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The probiotic and antibiotic connection

The probiotic and antibiotic connection

The relationship between antibiotics and gut microbiota is complex. Antibi­otics help fight infections and can control bacteria in your gut—both good and bad. But taking high amounts of antibiotics over a more extended period could disrupt the gastrointestinal system and deplete good as well as harmful bacteria.

Depletion of good bacteria from the use of antibiotics is a growing problem among older people, who are more susceptible to infections and may use antibi­otics frequently. In fact, a 2019 poll of 2,256 adults aged 50 to 80 found that half had used antibiotics within the previous two years.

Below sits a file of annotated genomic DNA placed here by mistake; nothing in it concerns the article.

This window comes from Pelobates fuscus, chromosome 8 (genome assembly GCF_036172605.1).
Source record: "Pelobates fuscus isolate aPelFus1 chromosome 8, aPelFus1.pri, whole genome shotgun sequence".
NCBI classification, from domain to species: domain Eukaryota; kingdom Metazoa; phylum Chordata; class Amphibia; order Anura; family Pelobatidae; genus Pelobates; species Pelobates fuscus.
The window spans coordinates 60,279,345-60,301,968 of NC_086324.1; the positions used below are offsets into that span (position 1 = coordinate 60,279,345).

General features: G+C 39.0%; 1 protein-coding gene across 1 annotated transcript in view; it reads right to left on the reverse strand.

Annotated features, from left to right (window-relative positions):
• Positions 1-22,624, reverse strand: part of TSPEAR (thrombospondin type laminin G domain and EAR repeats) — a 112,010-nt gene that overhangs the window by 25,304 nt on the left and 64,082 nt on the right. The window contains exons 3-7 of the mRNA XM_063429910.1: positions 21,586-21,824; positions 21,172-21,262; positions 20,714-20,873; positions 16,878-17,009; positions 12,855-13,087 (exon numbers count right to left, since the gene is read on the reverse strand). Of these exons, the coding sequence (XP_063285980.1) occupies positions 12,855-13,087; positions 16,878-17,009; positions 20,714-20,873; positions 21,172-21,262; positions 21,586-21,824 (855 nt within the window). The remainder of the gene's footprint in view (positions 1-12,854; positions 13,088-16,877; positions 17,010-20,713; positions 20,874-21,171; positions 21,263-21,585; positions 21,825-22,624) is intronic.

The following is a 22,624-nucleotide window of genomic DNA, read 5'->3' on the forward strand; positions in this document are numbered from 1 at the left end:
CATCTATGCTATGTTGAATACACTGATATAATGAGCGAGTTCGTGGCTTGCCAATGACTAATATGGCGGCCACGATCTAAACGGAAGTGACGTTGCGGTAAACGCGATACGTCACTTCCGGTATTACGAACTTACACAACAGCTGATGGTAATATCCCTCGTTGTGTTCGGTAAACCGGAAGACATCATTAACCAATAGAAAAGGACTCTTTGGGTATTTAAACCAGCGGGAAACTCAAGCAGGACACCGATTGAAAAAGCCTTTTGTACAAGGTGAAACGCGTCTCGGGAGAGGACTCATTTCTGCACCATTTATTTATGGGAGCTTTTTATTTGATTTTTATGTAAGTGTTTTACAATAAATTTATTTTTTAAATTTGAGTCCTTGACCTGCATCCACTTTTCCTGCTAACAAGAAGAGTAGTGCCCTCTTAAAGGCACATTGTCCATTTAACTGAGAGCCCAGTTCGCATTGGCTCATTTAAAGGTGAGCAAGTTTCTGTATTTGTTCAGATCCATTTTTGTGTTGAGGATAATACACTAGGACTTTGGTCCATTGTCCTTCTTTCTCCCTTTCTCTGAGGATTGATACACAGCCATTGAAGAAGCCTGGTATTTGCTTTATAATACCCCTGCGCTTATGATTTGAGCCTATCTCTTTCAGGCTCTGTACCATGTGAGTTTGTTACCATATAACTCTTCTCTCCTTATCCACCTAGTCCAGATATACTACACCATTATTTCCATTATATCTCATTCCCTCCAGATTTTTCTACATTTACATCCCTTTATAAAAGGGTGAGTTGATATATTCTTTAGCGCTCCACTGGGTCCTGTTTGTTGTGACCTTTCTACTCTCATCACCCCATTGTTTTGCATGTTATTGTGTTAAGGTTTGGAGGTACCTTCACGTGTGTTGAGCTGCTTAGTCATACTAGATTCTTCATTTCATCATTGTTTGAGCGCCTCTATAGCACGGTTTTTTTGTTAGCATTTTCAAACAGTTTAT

Some doctors try to compensate for this possible bacteria depletion by recommending that patients increase their intake of probiotic foods like yogurt or kefir when using certain types of antibiotics. Another upside to taking probiotics while on antibiotics is that they can reduce diarrhea, a common side effect of some antibiotics.

Depending on the type of antibiotic, it may be best to take probiotics after the antibiotic treatment has ended rather than while you are taking it. Be sure to ask your doctor for advice.

probiotics

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